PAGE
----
Facebook’s hunger for juicy startup morsels is somewhat insatiable, gauging its recent merger-and-acquisition activity. But when it goes in for the kill, it’s typically for one reason and one reason alone: acquisition of talent, lest they become threats.
Today Paul Buchheit confirmed to Venturebeat that he’s indeed leaving Facebook in order to become one the new partners at YCombinator, the hot Silicon Valley startup incubator.
I just got off the phone with Mike Schroepfer of Facebook and Paul Buchheit of FriendFeed to discuss their acquisition. As you’ve probably read elsewhere, the companies are being relatively tight lipped about information surrounding the acquisition but I thought I’d take the opportunity to discuss why Facebook would make such an acquisition. Before discussing the logic behind Facebook’s acquisition of FriendFeed, I wanted to note that I asked Paul Buchheit (who was the the creator of GMail) if he’d be developing FMail and he said “Not that I’m aware of!”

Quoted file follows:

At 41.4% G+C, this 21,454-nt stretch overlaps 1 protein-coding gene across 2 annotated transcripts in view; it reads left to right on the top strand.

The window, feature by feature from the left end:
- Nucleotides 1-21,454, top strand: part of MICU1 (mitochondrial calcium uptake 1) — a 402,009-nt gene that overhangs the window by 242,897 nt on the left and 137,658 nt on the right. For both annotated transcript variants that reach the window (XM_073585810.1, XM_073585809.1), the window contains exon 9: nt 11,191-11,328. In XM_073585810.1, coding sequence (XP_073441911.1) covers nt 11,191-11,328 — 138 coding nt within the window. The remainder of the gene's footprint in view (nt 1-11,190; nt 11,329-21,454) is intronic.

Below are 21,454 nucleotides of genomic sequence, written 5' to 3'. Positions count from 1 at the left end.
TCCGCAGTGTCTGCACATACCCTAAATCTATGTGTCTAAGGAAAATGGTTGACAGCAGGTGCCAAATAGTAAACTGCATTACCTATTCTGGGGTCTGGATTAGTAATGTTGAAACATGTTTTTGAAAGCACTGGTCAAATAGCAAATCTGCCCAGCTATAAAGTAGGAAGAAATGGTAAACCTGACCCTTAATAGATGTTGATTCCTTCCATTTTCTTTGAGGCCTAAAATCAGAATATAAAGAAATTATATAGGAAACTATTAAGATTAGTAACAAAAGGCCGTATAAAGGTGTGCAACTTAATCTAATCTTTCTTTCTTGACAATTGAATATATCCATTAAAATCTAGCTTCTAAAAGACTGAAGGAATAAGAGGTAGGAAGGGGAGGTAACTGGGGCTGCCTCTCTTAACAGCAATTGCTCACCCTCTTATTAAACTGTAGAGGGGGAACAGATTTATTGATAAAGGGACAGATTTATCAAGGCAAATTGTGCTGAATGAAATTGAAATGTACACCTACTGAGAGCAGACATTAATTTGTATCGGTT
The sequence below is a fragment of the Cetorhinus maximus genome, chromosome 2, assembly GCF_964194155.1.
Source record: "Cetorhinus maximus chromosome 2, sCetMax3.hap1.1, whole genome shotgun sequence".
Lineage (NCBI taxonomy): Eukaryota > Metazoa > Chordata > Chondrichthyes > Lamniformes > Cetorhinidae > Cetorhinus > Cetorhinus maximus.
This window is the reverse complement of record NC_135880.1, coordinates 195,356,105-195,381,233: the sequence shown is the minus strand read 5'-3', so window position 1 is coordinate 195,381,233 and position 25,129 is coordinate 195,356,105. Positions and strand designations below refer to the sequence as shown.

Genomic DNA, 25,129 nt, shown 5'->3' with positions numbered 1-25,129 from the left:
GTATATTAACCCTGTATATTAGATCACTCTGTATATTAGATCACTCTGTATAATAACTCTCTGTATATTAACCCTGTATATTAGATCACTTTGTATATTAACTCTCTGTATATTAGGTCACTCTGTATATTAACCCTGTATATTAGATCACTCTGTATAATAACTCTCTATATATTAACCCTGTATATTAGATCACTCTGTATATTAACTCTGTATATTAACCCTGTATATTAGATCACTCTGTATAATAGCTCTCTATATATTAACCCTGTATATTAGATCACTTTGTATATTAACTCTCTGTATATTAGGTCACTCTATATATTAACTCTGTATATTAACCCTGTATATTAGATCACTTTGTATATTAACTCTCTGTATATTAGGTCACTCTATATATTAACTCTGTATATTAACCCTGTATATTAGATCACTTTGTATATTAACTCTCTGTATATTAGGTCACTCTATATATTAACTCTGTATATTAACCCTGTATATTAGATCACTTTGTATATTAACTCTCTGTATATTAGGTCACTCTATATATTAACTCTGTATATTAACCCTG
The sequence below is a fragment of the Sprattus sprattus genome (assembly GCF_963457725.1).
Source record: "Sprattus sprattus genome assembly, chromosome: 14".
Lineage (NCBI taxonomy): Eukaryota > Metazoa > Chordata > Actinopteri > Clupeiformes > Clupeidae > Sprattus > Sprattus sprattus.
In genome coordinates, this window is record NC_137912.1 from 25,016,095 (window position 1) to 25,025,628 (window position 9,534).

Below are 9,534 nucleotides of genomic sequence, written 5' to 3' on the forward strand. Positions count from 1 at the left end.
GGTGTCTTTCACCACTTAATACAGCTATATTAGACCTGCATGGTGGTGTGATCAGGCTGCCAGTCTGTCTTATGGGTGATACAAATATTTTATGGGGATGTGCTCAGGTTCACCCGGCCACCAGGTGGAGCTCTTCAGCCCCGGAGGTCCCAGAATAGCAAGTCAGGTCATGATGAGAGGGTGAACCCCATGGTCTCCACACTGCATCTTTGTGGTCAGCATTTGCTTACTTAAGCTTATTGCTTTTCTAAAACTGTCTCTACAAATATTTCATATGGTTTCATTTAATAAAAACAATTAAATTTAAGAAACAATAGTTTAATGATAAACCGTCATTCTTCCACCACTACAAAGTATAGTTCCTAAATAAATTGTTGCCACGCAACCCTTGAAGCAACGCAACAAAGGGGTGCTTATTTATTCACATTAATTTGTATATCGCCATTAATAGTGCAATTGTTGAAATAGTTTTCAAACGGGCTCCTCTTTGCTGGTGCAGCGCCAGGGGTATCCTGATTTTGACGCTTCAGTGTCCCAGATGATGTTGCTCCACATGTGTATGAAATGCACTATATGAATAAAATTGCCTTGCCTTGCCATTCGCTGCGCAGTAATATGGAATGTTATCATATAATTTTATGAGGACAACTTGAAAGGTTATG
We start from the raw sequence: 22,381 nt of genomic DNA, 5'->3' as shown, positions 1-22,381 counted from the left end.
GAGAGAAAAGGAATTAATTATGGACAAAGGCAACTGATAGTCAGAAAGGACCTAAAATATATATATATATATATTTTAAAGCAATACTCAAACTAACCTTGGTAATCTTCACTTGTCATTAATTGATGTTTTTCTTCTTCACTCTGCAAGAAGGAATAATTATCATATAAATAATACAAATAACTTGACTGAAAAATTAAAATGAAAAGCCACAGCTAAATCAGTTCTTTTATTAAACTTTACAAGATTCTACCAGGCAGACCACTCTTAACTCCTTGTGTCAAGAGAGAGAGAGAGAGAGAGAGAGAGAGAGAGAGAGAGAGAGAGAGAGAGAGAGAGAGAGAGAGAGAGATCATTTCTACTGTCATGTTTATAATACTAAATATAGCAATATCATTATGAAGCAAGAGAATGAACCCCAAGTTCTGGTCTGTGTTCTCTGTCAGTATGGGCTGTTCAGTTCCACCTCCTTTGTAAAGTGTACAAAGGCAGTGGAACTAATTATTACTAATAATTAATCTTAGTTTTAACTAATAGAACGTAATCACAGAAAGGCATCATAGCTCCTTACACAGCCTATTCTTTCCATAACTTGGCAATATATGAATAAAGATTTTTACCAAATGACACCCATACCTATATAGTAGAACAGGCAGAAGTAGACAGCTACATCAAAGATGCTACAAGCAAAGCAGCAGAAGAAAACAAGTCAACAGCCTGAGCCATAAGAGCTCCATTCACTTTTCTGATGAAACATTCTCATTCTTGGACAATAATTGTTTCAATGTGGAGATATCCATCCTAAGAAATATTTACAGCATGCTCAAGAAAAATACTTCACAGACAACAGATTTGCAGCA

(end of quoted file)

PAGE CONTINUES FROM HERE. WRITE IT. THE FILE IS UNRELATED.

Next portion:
Facebook has announced this afternoon the acquisition of FriendFeed. For those unaware of the FriendFeed service, it enables users to publish stories just as Facebook does with feeds imported from around the web and open APIs for all information passing through the system. One interesting note about FriendFeed is the team’s remarkable ability to scale their application effectively without error.
Last month I wrote that Facebook was preparing to launch a “Like” feature similar to the one currently provided on FriendFeed. Today, the company finally announced the launch of that feature. The main purpose of the feature is to avoid excessive comments from users saying “I agree” or “I like this”, etc.
Last week we published a video that Facebook had posted describing how to publish feed stories with Facebook Connect. Today one of our readers, Amin Issa, posted an interesting observation from the video: the addition of the word “Like” which was hyperlinked. This is appears to be a duplicate of FriendFeed’s popular “like” feature.